Stats from almost any analysis are stark: a lot of people smoke marijuana.
More than half of America's 18- to 25-year-old population has tried it at least once, according to a 2010 National Survey on Drug Use, and 20 percent of those smoked it in a one-month survey period.
And while moral, medical and legal debates about marijuana are taking place around the country, one University at Buffalo researcher plans to develop a smartphone app that will help heavy users who want to cut back or quit.
UB has been awarded a $715,500 National Institute of Drug Abuse grant to develop the app, which will promote exercise as a positive alternative to pot use, and also fund a four-week intervention for the individuals being studied.
"One of the things we're trying to understand is whether physical activity is a good alternative to smoking," said R. Lorraine Collins, an associate dean for research and professor in UB's Department of Community Health and Health Behavior. "So if you're bored, maybe it's time to go for a run."
Collins is an expert in addictive behaviors and has focused much of her research on alcohol. She is also the primary investigator on another NIDA-funded grant on the relationship between physical activity and marijuana use among young adults.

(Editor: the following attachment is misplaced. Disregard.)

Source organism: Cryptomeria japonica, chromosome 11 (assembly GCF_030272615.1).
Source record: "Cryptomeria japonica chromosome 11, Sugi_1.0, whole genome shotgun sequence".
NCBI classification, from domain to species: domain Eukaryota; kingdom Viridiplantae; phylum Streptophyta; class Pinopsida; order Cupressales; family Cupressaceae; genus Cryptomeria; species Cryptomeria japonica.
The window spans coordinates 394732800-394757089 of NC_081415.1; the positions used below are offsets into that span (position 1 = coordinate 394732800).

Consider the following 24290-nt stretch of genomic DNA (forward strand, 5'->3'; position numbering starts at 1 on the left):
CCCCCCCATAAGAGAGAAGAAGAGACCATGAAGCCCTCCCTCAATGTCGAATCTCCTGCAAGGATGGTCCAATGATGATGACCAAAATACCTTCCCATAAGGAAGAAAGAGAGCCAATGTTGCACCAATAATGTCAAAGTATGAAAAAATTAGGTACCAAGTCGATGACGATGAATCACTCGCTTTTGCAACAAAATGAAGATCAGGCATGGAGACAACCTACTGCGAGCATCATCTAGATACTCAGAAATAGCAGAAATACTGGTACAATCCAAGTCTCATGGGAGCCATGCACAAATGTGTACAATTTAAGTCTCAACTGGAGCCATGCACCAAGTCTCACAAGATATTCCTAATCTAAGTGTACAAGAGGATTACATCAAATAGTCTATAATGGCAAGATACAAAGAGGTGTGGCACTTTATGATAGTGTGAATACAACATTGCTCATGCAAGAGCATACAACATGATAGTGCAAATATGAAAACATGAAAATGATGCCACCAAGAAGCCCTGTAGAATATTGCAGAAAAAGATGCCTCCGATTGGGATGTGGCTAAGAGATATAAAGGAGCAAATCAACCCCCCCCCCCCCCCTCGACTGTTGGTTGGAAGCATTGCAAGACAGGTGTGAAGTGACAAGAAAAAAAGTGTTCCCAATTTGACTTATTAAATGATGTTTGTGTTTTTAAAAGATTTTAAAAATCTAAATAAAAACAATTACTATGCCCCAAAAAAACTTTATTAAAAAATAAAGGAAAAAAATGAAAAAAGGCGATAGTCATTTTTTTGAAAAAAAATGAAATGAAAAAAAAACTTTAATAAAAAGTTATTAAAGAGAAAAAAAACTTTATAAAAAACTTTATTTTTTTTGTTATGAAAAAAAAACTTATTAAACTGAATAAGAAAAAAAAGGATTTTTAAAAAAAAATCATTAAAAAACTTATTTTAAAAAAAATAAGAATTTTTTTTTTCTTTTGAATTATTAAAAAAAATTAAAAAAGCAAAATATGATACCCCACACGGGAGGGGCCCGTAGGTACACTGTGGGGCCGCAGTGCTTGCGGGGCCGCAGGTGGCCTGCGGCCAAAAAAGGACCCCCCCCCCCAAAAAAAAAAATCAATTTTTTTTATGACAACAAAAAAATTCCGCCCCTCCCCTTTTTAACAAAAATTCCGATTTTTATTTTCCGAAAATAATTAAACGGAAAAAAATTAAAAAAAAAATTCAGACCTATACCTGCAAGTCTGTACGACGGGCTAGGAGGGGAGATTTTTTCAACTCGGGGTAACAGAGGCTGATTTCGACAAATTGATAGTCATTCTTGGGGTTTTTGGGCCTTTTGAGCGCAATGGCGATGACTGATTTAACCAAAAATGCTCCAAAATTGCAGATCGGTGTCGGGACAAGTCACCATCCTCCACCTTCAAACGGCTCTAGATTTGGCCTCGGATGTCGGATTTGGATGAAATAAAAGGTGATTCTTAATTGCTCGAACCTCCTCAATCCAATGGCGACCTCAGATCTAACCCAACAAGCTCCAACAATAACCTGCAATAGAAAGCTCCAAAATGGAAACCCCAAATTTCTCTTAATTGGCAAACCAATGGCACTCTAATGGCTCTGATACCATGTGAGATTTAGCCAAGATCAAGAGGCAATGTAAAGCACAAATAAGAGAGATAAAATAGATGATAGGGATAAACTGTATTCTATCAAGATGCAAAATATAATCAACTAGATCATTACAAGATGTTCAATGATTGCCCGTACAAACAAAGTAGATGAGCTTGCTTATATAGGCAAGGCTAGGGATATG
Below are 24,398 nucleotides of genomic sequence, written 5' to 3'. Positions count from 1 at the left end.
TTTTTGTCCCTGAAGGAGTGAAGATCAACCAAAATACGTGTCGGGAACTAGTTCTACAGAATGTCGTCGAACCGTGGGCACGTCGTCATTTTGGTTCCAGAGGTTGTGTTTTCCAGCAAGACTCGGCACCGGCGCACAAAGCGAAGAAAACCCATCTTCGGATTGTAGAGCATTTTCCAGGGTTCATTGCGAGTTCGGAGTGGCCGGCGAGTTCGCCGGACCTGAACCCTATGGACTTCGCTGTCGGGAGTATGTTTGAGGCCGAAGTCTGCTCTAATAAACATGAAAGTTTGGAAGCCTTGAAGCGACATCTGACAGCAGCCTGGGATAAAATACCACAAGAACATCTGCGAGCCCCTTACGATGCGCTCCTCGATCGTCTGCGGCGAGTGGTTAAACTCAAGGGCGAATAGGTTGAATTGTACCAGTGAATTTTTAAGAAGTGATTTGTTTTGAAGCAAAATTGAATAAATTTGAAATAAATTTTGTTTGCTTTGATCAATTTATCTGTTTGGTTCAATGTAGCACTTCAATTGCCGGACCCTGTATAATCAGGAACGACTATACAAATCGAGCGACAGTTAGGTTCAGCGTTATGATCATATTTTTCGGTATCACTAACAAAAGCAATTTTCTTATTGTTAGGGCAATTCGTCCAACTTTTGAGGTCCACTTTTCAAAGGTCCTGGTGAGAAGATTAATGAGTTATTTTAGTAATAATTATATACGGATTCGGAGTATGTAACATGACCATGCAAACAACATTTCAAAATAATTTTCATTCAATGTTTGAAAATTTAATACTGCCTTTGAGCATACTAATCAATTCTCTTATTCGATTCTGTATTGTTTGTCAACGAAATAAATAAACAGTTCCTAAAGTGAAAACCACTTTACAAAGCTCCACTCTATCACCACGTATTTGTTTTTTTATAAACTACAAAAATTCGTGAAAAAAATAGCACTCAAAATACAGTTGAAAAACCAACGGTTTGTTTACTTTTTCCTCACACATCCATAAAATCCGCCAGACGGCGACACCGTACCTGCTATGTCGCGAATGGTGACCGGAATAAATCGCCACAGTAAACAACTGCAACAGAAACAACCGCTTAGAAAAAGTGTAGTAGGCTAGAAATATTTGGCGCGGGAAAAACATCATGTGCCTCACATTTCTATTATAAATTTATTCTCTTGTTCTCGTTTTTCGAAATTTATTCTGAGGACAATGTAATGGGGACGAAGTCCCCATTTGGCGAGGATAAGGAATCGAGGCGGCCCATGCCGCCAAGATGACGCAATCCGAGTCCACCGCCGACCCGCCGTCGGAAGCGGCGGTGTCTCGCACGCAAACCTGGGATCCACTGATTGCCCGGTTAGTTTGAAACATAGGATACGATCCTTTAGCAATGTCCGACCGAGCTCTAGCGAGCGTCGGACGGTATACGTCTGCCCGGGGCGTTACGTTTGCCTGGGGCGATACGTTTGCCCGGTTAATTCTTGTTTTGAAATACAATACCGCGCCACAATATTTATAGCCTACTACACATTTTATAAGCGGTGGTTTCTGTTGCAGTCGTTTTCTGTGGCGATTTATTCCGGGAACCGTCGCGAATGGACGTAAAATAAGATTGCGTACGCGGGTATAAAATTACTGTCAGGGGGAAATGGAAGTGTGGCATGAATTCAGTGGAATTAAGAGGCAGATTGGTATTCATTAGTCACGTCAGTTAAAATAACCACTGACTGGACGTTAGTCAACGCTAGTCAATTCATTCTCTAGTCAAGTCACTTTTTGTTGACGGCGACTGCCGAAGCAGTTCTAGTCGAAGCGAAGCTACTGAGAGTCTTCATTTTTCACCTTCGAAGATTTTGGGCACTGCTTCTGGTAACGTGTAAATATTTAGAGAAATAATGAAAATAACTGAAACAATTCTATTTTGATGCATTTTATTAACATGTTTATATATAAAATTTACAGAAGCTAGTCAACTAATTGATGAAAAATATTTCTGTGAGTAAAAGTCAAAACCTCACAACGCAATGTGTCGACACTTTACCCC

Participants in the program will be volunteers, and will be asked to document how much they smoked before and during the study, and the context (such as mood and time of day) in which they smoke. The app will monitor those things and likely encourage participants to other activities.
Following the development of the app and then finding volunteers to use it, researchers will review its effectiveness in a four-week program for participants. They will give feedback on marijuana use and participate in counseling sessions focused on decreasing that use.
Collins said marijuana has harmful effects on the lungs and can also be addictive.
"So if we can help you use less, then you're less likely to experience the negative consequences," she said. "That's really what we're trying to do, is to provide people with a means to stay out of trouble."
The three-year grant runs from July 1, 2013 to June 30, 2015.